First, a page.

The US government has proposed new regulations to stop oil and gas drilling operations on public land releasing unwanted methane into the atmosphere. The laws would force companies to deploy new equipment to capture the gas — which is 25 times better at trapping heat than carbon dioxide — at an estimated cost of $125 million to $161 million to the industry. The Department of the Interior, which set out the new rules last Friday, points out that much of this cost would be offset by selling the wasted emissions, and notes that between 2009 and 2014 there was enough natural gas lost through venting, leaking, and flaring to power more than 5 million US homes for a year.
The proposed legislation will be open to public comment before it's due to be finalized later in the year, and is part of a wider push by the Obama administration to combat climate change by limiting emissions. Overall, the White House has said it wants to cut methane emissions by 40 to 45 percent by 2025 (from a starting point of 2012's emission levels). The amount of methane in the Earth's atmosphere has doubled compared to pre-industrial times, increasing to around 1,800 parts per billion.
The Interior Department blames outdated equipment for the methane missions
The president of American Petroleum Institute, Jack Gerard, told Bloomberg that the new is "a regulation in search of a problem," and that oil companies would capture methane emissions if they had the necessary facilities to turn it into a sellable product. The Department of the Interior, meanwhile, has highlighted a report from 2010 showing that around 40 percent of lost gas can be "economically captured" with currently available technology. It also notes that some 84 percent of current oil and gas wells already meet the standards in the proposed legislation, and that outdated equipment is mainly to blame for the waste.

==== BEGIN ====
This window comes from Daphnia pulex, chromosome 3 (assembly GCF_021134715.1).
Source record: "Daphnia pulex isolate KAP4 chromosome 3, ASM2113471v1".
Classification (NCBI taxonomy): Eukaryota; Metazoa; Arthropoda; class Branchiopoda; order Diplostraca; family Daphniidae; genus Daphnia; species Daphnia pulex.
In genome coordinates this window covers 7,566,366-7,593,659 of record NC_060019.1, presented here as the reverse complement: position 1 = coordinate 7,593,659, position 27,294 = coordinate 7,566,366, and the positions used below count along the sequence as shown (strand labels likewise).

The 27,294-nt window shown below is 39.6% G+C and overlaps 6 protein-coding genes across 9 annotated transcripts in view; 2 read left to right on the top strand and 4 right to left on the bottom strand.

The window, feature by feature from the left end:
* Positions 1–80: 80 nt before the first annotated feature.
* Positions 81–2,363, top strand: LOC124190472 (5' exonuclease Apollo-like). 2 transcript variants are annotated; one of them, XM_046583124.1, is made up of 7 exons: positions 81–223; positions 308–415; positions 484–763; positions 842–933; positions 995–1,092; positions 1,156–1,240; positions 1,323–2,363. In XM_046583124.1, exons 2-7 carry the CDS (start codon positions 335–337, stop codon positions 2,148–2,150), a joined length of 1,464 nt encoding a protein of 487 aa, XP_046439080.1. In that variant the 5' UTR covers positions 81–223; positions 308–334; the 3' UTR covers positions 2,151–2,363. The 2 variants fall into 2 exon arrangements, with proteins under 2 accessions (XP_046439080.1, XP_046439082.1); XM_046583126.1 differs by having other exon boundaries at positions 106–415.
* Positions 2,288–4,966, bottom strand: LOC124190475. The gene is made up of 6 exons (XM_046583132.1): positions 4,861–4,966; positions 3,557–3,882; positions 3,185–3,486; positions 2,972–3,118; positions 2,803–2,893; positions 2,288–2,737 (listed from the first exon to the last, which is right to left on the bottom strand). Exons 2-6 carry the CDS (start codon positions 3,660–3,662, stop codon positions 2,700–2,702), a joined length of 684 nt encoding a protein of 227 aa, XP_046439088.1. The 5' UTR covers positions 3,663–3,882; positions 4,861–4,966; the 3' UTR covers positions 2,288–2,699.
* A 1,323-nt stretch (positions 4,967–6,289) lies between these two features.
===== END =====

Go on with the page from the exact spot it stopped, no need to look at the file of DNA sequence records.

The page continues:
"I think most people would agree that we should be using our nation’s natural gas to power our economy — not wasting it by venting and flaring it into the atmosphere," said US Secretary of the Interior Sally Jewell in a press statement. "We need to modernize decades-old standards to reflect existing technologies so that we can cut down on harmful methane emissions and use this captured natural gas to generate power and provide a return to taxpayers, tribes, and states for this public resource."